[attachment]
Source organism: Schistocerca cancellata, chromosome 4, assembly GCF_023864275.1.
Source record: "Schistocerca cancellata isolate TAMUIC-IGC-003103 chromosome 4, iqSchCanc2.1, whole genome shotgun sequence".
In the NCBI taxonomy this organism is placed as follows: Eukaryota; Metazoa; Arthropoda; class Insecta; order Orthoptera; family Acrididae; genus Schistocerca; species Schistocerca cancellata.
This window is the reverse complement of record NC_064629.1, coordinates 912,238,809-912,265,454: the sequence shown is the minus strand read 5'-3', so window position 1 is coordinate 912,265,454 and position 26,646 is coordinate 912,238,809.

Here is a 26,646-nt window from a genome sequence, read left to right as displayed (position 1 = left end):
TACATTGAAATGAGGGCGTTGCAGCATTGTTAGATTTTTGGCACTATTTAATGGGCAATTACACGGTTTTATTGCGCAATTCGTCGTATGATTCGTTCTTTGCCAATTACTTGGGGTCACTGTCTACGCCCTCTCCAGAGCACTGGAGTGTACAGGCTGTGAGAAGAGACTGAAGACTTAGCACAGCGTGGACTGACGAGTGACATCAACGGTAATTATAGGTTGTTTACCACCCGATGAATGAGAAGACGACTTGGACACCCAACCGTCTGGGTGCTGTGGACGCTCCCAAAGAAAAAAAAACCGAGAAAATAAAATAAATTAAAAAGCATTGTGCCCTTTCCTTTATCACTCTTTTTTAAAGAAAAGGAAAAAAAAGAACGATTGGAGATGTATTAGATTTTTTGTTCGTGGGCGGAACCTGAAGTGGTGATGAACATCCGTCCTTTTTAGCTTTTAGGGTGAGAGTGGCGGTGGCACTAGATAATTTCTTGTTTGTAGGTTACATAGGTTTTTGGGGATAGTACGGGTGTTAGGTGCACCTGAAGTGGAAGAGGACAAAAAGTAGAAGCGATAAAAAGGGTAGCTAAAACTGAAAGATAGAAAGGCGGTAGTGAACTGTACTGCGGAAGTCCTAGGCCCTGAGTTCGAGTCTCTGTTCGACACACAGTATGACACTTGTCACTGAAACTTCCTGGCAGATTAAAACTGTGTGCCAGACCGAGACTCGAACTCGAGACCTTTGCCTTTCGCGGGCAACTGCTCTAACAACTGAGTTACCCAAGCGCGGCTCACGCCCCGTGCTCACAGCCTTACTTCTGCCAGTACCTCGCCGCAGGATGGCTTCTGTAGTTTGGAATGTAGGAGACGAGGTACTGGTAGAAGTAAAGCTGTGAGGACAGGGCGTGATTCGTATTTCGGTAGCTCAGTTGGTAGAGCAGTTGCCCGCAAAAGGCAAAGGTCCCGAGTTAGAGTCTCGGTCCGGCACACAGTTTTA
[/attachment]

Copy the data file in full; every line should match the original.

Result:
Source organism: Schistocerca cancellata, chromosome 4, assembly GCF_023864275.1.
Source record: "Schistocerca cancellata isolate TAMUIC-IGC-003103 chromosome 4, iqSchCanc2.1, whole genome shotgun sequence".
In the NCBI taxonomy this organism is placed as follows: Eukaryota; Metazoa; Arthropoda; class Insecta; order Orthoptera; family Acrididae; genus Schistocerca; species Schistocerca cancellata.
This window is the reverse complement of record NC_064629.1, coordinates 912,238,809-912,265,454: the sequence shown is the minus strand read 5'-3', so window position 1 is coordinate 912,265,454 and position 26,646 is coordinate 912,238,809.

Here is a 26,646-nt window from a genome sequence, read left to right as displayed (position 1 = left end):
TACATTGAAATGAGGGCGTTGCAGCATTGTTAGATTTTTGGCACTATTTAATGGGCAATTACACGGTTTTATTGCGCAATTCGTCGTATGATTCGTTCTTTGCCAATTACTTGGGGTCACTGTCTACGCCCTCTCCAGAGCACTGGAGTGTACAGGCTGTGAGAAGAGACTGAAGACTTAGCACAGCGTGGACTGACGAGTGACATCAACGGTAATTATAGGTTGTTTACCACCCGATGAATGAGAAGACGACTTGGACACCCAACCGTCTGGGTGCTGTGGACGCTCCCAAAGAAAAAAAAACCGAGAAAATAAAATAAATTAAAAAGCATTGTGCCCTTTCCTTTATCACTCTTTTTTAAAGAAAAGGAAAAAAAAGAACGATTGGAGATGTATTAGATTTTTTGTTCGTGGGCGGAACCTGAAGTGGTGATGAACATCCGTCCTTTTTAGCTTTTAGGGTGAGAGTGGCGGTGGCACTAGATAATTTCTTGTTTGTAGGTTACATAGGTTTTTGGGGATAGTACGGGTGTTAGGTGCACCTGAAGTGGAAGAGGACAAAAAGTAGAAGCGATAAAAAGGGTAGCTAAAACTGAAAGATAGAAAGGCGGTAGTGAACTGTACTGCGGAAGTCCTAGGCCCTGAGTTCGAGTCTCTGTTCGACACACAGTATGACACTTGTCACTGAAACTTCCTGGCAGATTAAAACTGTGTGCCAGACCGAGACTCGAACTCGAGACCTTTGCCTTTCGCGGGCAACTGCTCTAACAACTGAGTTACCCAAGCGCGGCTCACGCCCCGTGCTCACAGCCTTACTTCTGCCAGTACCTCGCCGCAGGATGGCTTCTGTAGTTTGGAATGTAGGAGACGAGGTACTGGTAGAAGTAAAGCTGTGAGGACAGGGCGTGATTCGTATTTCGGTAGCTCAGTTGGTAGAGCAGTTGCCCGCAAAAGGCAAAGGTCCCGAGTTAGAGTCTCGGTCCGGCACACAGTTTTA